Labour force participation, race and sex

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Participation rate of those aged 20 to 64 by racial identity and sex, 2016

What is this metric and why is it important?

Labour force statistics not only tell us about the health of the economy generally, but also provide insight into who is participating, who is excluded, and who is benefitting. We investigate this here by looking at the portion of the population who is in the labour force (those who are working or actively looking for work) by racial identity and sex.

How is Canada doing?

  • In 2016, excluding those who identify as Indigenous, those who identify as Arab, West Asian, and Korean had the lowest labour force participation rates, at 70.2%, 71.5%, and 73.2% respectively.
  • The low participation rates of those who identify as Arab, West Asian, and Korean is largely driven by the low participation rate of women in those groups. 
  • Overall the participation rate for women is 9.1 percentage points lower than the rate for men.
  • In 2016 the Indigenous labour force participation rate was 75.8% compared to the non-Indigenous labour force participation rate of 85.7%. First Nations had the lowest labour force participation rate of all racialized groups at 67.5%.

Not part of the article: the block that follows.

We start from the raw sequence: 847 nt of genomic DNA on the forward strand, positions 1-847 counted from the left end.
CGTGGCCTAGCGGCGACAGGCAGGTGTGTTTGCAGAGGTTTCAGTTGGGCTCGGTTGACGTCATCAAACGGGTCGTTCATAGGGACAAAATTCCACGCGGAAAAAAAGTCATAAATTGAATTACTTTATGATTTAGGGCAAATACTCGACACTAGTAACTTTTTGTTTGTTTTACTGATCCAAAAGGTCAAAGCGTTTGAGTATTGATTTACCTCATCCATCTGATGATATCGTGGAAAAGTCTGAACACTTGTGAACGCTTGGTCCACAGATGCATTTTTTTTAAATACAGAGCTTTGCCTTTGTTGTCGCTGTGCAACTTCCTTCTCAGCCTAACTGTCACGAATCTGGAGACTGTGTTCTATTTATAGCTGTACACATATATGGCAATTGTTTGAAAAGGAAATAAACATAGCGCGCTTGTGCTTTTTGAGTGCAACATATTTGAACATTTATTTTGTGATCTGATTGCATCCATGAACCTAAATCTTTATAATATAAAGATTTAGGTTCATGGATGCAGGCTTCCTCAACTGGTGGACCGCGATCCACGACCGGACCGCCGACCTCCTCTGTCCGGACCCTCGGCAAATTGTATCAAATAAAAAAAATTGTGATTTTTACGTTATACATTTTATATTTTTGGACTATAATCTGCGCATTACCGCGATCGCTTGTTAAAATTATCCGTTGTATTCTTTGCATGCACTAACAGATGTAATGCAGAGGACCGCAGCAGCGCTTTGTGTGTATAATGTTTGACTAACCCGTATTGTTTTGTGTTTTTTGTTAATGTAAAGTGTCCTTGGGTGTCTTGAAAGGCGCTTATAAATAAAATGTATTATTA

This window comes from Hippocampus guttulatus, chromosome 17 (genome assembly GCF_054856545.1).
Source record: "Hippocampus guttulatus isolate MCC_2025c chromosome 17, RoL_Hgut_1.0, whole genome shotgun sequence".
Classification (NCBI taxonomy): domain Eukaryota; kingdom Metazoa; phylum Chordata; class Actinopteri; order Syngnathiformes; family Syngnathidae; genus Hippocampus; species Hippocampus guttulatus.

Metric discussion

Data broken up by racial identity and sex is from the 2016 census, which defines the labour force as consisting of persons who contribute or are available to contribute to the production of goods and services.

For Statistics Canada, racial identity is composed of two distinct dimensions: visible minority and Indigenous identity. Those counted as visible minorities are “persons, other than Aboriginal peoples, who are non-Caucasian in race or non-white in colour." Those considered visible minorities are then broken into further categories. It should be noted that by "sex", Statistics Canada refers to biological sex and not gender. 
While the innovation economy is not the economy at large, the distinction is often murky and ill-defined. Given the broad definition we use for the innovation economy, the participation rate in the larger economy gives a reasonable indication of the employment rate in the innovation economy. Differences across jurisdictions speak to the extent to which people have access to employment opportunities and the accompanying income and benefits.


Unlike the employment rate, the unemployment and participation rates rely on definitions of “the labour force”—i.e., the employed and those looking for employment. A limitation of this approach is that it can be difficult to define what it means to be someone who wants to work.

The aggregation of different groups into the category of “not a visible minority” makes certain comparisons difficult.  Additionally, the lack of a distinct category for those who identify as “White” or “Caucasian” impairs analysis. 

© Inclusive Innovation Monitor 2021